Fences: Film Review
Back in 2010 Denzel Washington and Viola Davis trod the boards for three months in a Broadway revival of August Wilson’s Pulitzer-winning play Fences. Both won Tonys for their performances, and the revival itself won the top prize, too. Now Washington, working from Wilson’s own screenplay (which he had drafted before his death in 2005), has returned to 1950s Pittsburgh once again, directing the film version and bringing most of the revival’s cast along for the ride, too.
Washington stars as Troy Maxson, a garbage man living with his wife Rose (Davis) as they bring up their teen-aged son Cory (Jovan Adepo, the only new face among the show’s leads). Troy also has a grown son, Lyons (Russell Hornsby), from a previous marriage, and living just down the street is Troy’s brain-damaged brother Gabe (Mykelti Williamson).
As the film begins Troy and his friend and co-worker Bono (Stephen Henderson) are perched on the back of a trash truck lamenting their collective lives. It’s a simple conversation about nothing in particular, as if we had just happened to pull up behind the truck ourselves and overhead the conversation from out of our car window. And that one moment sets the tone for the entire film; this isn’t an action-driven movie of events, it’s a movie about people talking, as they deal with various things in their lives, whether it’s poverty, civil rights, or struggles at the office. Fences, more than anything else, shows us the power of Wilson’s phenomenal writing talent, and it’s compounded by perhaps the best collection of on-screen talent this year.
Washington leads the way, showing us Troy’s blistering personality through his stories about glory-days baseball in the Negro Leagues (as he professes that Jackie Robinson and Hank Aaron “ain’t nothin’”) or during an early confrontation with Lyons when he comes by the house looking to borrow ten bucks. Troy is a cynical, jaded man, clouded by a life un-lived, and as much as he contends that he wants a different life for Cory, all we see is Troy’s puffed chest as he declines to even tell his son that he likes him as a person. (“It's my duty to take care of you. I owe a responsibility to you. I ain't got to like you!”) It’s a powerful, telling moment, and in Washington’s expert hands, it’s even more so.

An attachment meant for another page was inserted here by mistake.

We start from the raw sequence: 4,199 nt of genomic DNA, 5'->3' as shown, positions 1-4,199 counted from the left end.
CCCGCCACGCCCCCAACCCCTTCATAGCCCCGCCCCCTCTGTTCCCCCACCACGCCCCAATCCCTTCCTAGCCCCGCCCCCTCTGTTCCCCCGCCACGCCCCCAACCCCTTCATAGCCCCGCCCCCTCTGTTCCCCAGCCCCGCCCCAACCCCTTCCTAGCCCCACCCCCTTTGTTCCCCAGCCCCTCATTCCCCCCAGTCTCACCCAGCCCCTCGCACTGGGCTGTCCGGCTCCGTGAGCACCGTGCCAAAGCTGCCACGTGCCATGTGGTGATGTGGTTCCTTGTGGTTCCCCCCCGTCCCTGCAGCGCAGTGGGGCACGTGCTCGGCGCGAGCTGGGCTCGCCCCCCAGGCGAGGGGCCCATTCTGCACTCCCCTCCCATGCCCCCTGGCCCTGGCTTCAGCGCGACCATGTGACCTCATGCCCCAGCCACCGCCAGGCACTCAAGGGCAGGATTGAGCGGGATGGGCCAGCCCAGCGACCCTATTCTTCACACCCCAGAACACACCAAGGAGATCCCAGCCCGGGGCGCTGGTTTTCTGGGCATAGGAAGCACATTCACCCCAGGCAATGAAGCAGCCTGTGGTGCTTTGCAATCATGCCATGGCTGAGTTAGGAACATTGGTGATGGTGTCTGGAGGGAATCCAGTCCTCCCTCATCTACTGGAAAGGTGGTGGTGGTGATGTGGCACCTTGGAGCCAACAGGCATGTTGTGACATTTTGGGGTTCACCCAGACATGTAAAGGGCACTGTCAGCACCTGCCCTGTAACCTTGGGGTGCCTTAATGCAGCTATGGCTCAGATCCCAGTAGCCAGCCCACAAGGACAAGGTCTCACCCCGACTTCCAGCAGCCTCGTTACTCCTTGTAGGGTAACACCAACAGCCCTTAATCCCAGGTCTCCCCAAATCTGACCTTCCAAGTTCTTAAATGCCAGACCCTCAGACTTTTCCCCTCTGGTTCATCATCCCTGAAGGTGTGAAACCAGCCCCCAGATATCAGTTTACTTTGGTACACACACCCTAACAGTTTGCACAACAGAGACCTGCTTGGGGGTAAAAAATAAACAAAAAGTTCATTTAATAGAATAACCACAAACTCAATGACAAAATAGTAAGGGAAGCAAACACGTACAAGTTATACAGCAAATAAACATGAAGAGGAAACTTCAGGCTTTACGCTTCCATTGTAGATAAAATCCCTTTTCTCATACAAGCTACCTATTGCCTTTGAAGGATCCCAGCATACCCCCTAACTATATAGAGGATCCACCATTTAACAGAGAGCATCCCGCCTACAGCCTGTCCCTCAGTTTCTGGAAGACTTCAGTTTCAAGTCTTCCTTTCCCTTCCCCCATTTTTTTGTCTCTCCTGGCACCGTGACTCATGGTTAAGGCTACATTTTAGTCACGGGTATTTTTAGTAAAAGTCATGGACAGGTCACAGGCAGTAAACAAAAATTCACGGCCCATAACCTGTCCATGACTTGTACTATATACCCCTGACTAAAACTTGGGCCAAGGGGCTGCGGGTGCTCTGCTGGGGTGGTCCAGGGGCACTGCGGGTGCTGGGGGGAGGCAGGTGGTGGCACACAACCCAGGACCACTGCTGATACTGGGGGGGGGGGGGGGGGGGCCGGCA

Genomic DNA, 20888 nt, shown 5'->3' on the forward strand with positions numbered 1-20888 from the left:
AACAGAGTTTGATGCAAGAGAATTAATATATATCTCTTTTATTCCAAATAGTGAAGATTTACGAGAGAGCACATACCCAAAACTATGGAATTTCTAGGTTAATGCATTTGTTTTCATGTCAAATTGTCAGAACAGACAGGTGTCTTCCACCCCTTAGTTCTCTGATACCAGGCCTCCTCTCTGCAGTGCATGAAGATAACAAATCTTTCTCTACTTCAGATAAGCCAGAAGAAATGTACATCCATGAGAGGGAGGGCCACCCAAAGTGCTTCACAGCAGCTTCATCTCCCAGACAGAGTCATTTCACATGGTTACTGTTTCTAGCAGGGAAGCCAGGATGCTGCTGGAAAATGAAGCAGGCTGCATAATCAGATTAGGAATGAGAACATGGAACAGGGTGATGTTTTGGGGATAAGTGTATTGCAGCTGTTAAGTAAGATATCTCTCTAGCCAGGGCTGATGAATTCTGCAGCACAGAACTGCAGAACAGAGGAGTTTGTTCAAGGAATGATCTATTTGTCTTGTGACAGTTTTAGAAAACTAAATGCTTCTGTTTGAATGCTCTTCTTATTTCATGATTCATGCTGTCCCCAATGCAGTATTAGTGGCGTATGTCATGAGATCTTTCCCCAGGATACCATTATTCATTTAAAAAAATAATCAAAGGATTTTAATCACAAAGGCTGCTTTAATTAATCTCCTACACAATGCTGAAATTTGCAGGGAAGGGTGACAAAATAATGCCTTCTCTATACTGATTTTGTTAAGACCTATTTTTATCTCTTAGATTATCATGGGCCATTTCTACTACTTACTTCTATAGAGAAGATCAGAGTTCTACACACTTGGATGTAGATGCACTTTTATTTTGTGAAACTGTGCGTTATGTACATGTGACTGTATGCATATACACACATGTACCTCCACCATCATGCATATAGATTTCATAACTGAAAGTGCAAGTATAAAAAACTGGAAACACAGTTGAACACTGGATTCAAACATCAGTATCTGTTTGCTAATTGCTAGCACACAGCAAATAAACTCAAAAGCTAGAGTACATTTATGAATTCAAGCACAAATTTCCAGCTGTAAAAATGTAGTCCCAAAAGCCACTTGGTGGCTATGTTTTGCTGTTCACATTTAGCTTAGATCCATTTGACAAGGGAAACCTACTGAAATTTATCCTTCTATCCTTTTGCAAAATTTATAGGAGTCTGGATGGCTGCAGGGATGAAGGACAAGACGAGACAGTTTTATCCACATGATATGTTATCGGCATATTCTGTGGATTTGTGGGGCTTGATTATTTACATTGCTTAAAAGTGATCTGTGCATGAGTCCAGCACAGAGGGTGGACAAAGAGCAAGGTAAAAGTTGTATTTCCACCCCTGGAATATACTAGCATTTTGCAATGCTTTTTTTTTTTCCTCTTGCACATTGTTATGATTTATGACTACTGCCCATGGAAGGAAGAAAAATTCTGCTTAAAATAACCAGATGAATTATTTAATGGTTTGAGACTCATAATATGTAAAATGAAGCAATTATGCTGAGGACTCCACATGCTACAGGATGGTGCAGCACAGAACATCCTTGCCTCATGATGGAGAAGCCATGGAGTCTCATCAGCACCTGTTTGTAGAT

Davis, for her part, more than holds her own in a performance that’s being shopped around the awards circuit as a supporting role, but it’s every bit the lead that Washington’s is. The chemistry the pair shares is at times heart-stopping in its believability, but it’s also brutally complex. Barely a half-hour into Fences you’ll find yourself wondering how this woman could continue to live with Troy, while at the same time you marvel at her honesty and devotion.
Washington directs the film with a firm resolve to just stay out of the way and let the top-shelf performances (including his own) and Wilson’s brilliant script take center stage. In fact the film, more often than not, feels like it’s still a play as the actors wander around the backyard and take a few swigs of gin. With the exception of two or three quick scenes, the entirety of the film is set in and around the Maxson home, giving Fences an air of intimacy and helping the audience feel as if they themselves have been invited to have a sit-down alongside Troy and Cory.
Fences is dark, moving, and intense all at once while also being punctuated by little moments of quiet humor. It’s a fascinating character study and a textbook example of how sometimes less is more. Every so often we are reminded of the remarkable ability that words have to move us, particularly when they’re spoken by some of the most talented actors at work today.